This week has been a week of goodbyes, and seen me shedding many tears. At the end of the week I am retiring from full time church ministry, or, as I call it (not so much from denial as a recognition that there are a number of projects I will be engaged in) going freelance. The inevitable sadness has been exacerbated by two things. One, I am irrevocably sensitised to loss by a number of significant bereavements in childhood and early adolescence. This has wired me to feel goodbyes very deeply, because as with any loss for all of us, there is always an element of cumulative echo. Secondly, there is the nature of ministry. It is not a 9 to 5 job, where work can be left behind for leisure and social connection. It is more a life lived, giving the enormous privilege of walking with people at the most joyous and tragic moments of their lives, meaning those people are irreversibly held in our hearts. Also, in concluding ministry we are expected to leave the area or, if that is not possible as it is not for me, the church. This is wise, to allow the new minister (or in my case a very gifted colleague and co-minister) space to find their own way. Yet it adds to the sense of loss.
Culturally or personally we can be embarrassed by our tears. I have a book on tears coming out next year (watch this space!) as it is a surprisingly complex area of our emotional lives. As I have reflected on my own this week, I have been struck again by the reality of the bible and the range of goodbyes we see reflected there. There is Naomi in Ruth 1, floored by catastrophic bereavements, and on her own admission bitter as a result. There is Paul’s tearful goodbye to the Ephesian elders in Acts 20, laced through with the expectation he would not see them again. In contrast we see the abrupt departure of Jacob in Genesis 27 to escape the anger of his brother who he has betrayed – leading to an estrangement which lasted a long time though eventually ending in reconciliation.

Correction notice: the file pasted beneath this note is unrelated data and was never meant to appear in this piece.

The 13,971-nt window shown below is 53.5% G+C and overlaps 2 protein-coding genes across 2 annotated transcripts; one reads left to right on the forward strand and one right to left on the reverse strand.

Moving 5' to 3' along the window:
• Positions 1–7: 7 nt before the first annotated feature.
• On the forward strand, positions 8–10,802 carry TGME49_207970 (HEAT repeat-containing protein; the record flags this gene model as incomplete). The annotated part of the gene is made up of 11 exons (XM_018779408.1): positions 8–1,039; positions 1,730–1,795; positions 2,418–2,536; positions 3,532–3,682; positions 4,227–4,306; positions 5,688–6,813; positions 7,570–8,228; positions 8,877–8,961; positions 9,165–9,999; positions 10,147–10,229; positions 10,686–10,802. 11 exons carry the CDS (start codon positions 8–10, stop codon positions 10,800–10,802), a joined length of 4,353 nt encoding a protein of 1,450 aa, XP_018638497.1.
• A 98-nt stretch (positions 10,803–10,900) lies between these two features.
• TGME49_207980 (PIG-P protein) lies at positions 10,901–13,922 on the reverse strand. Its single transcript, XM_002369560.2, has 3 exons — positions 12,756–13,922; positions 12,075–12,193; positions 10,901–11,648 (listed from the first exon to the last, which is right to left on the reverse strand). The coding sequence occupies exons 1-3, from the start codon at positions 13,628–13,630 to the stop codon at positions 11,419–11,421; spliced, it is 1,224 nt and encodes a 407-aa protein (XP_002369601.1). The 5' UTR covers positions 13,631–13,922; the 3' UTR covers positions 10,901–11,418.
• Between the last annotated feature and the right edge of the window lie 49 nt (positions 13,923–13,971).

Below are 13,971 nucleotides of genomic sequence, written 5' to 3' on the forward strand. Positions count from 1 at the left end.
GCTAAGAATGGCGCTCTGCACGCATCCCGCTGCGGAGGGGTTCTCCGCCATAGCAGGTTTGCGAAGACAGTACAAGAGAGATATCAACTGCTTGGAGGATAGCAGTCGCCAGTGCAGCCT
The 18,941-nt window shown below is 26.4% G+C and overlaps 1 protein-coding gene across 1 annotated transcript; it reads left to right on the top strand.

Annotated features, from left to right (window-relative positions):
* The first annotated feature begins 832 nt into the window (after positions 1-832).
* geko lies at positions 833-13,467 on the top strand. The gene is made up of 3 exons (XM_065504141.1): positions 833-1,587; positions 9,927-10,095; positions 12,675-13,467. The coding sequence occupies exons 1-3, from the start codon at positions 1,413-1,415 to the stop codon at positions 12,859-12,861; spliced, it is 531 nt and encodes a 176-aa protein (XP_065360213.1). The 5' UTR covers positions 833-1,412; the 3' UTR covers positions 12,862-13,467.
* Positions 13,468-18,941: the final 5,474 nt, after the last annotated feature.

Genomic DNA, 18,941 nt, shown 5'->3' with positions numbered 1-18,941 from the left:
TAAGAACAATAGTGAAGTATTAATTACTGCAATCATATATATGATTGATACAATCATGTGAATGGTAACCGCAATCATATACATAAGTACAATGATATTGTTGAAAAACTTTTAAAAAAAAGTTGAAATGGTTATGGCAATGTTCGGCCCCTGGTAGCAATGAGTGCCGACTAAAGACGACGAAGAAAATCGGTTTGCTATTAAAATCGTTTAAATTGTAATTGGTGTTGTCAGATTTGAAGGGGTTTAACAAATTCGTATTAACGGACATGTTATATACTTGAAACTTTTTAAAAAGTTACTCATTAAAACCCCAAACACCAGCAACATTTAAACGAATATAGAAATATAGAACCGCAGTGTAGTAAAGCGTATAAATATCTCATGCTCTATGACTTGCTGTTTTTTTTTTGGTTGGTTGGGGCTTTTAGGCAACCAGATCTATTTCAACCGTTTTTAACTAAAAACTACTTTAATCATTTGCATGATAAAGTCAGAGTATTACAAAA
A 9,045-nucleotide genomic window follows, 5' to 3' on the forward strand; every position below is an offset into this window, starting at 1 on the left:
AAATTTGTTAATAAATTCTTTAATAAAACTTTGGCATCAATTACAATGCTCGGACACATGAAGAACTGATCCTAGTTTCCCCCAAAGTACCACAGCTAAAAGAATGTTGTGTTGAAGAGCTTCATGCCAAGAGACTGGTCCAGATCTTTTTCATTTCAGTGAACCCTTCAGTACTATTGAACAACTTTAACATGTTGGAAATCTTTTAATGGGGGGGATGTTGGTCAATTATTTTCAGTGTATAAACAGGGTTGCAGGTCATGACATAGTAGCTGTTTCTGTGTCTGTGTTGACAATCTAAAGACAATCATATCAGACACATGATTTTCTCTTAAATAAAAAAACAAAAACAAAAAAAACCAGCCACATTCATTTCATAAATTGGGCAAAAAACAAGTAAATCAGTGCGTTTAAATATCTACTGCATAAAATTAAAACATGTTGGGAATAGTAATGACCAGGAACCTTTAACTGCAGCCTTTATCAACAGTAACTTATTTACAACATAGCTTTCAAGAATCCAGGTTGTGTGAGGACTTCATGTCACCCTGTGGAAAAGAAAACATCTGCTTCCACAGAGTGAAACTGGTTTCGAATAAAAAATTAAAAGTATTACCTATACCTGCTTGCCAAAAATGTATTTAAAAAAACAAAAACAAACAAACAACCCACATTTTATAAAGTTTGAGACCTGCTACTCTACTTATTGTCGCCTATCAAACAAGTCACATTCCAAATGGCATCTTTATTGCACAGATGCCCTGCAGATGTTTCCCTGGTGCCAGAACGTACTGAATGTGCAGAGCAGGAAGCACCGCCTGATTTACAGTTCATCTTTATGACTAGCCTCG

Goodbyes come in many forms, throughout our lives from our departure from the womb to the final goodbye of death, and many different kinds in between. The bible never shies away from the reality, complexity and depth of human emotion, and I am grateful for that. So yes, the goodbyes may be painful and the tears copious, but I will try at least to let them flow without shame.